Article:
Updated: July 14, 2015 10:16:39 pm
BJP’s Subramanian Swamy and Congress’ Rahul Gandhi on Tuesday came out in unison to assail the criminal defamation law before the Supreme Court which said that lodging of cases for political speech and debates under the controversial provisions should be avoided.
“Political debates may not come under the definition of criminal offence for defamation,” a bench comprising Justices Dipak Misra and Prafulla C Pant observed while hearing a batch of petitions challenging the constitutional validity of section 499 and 500 of the IPC which deals with criminal defamation.
Swamy and Gandhi advanced their arguments on the issue by saying that the two provisions have an “inhibitive effect” on freedom of speech and expression, particularly political speech, rather they operate for the protection of reputation.
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The two leaders, who have been charged with criminal defamation under section 499 and 500 of the IPC for their political speeches in Tamil Nadu and Maharashtra, contended that the colonial law enacted in the 19th century has become “unreasonable and arbitrary” in independent India and was continuing without debate or a test on its constitutionality.
Along with them, Delhi Chief Minister and Aam Admi Party leader Arvind Kejriwal, who is facing cases under the same provisions lodged by BJP’s Nitin Gadkari and others, has also challenged them and sought de-criminalisation of defamation law.
Their stand that defamation be treated as a “civil wrong” has been opposed by the Centre which has advocated retaining sectiond 499 and 500 in the IPC, saying that criminal defamation will work as deterrent against growing tendency to defame people through social media.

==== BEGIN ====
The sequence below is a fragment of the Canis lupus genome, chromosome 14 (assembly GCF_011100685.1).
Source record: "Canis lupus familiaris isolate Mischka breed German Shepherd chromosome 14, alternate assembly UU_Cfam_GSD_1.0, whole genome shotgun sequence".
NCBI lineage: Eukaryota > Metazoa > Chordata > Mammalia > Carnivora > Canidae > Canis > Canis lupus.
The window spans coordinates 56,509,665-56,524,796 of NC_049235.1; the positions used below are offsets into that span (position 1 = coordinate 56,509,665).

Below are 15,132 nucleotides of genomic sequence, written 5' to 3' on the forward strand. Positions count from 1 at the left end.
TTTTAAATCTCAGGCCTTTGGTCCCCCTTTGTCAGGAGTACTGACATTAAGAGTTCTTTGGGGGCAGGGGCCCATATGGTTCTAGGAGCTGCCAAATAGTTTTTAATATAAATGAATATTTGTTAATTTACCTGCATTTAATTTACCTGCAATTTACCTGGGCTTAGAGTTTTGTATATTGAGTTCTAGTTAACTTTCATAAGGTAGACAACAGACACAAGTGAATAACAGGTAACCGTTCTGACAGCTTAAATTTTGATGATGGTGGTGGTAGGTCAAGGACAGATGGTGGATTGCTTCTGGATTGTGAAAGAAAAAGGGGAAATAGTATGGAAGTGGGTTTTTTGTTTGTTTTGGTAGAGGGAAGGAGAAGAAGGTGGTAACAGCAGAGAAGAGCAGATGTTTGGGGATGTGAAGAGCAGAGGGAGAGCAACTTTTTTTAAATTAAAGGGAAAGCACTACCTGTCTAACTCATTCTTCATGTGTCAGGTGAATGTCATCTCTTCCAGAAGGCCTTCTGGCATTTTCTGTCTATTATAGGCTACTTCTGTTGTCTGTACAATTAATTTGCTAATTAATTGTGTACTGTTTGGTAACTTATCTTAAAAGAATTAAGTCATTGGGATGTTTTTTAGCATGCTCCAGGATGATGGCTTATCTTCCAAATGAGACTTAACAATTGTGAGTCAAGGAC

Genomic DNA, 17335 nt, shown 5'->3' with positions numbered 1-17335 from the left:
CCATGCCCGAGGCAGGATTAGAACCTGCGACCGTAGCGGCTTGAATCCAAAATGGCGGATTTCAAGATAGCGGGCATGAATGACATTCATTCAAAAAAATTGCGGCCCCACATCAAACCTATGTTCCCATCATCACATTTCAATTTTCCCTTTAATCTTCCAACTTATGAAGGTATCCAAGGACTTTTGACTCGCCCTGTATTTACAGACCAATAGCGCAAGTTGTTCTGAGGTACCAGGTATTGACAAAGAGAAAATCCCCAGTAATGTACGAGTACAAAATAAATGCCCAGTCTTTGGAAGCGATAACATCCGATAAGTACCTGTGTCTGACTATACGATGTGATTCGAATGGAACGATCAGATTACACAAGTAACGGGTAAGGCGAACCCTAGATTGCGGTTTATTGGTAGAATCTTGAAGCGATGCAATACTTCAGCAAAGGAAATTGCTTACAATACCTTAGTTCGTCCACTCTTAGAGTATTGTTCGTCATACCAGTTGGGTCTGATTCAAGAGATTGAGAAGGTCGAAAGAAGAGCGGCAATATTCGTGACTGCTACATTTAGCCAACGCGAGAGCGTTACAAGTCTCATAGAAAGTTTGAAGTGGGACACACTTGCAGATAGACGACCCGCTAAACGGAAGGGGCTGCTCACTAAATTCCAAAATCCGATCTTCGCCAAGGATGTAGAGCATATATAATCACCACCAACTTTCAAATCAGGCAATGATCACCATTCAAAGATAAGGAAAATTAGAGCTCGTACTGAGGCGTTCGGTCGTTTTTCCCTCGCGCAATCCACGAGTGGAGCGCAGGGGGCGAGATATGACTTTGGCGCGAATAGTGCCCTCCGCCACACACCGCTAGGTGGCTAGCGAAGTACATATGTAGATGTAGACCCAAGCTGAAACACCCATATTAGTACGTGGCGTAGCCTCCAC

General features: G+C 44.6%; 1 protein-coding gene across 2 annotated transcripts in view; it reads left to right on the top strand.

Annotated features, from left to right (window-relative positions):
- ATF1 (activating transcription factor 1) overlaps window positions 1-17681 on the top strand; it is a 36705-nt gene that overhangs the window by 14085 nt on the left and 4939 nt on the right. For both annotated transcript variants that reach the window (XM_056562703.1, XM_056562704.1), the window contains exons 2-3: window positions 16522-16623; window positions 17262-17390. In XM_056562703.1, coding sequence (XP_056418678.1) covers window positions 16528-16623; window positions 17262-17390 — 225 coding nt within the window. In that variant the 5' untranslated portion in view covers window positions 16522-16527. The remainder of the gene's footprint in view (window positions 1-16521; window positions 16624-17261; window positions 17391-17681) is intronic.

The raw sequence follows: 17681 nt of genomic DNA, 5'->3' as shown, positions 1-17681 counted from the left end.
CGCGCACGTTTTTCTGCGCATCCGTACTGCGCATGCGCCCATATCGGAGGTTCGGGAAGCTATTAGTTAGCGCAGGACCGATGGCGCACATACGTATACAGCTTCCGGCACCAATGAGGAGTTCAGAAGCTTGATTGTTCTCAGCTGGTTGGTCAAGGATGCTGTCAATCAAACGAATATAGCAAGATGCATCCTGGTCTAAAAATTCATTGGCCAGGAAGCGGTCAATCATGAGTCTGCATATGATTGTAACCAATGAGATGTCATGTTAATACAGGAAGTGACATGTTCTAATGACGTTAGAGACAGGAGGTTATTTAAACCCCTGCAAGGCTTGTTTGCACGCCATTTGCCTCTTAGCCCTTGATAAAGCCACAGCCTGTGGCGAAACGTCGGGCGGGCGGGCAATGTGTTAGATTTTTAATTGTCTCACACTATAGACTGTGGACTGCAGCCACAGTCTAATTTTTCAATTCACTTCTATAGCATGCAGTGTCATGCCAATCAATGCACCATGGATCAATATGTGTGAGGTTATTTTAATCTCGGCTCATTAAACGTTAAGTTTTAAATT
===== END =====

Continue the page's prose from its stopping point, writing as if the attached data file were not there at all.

Leading the arguments against the Centre’s stand, Swamy said the two sections have been used as a tool by the state to settle political scores and referred his case lodged by Tamil Nadu Government to “harrass” him.
He said Chief Minister J Jayalalithaa herself did not file a case but the state was allegedly used to lodge the FIR.
“Jayalalithaa should have been in the witness box for cross-examination but here the state took the case,” he said, elaborating that the criminal defamation case against him was lodged for his statement in which he referred the names of the AIADMK chief, her close associate Sasikala and others including DMK’s T R Balu in connection with fishing boats.
Taking note of Swamy’s submission, the bench told the counsel for Tamil Nadu that “prima facie, we find that if this will amount to defamation, I say these (section 499 and 500 of IPC) is not meant for it”.
While senior advocate P P Rao, on behalf of Congress Vice President, was advancing arguments similar to Swamy’s, the bench remarked that “political debates may not come under the definition of criminal offence”.
Rao, on behalf of Gandhi, submitted that “it would be unreasonable to make speeches made by leaders during election while canvassing for candidates of their respective polictical parties, a crime punishable with imprisonment which affects the voters’ right to know the views of the leaders on matters of public interest”.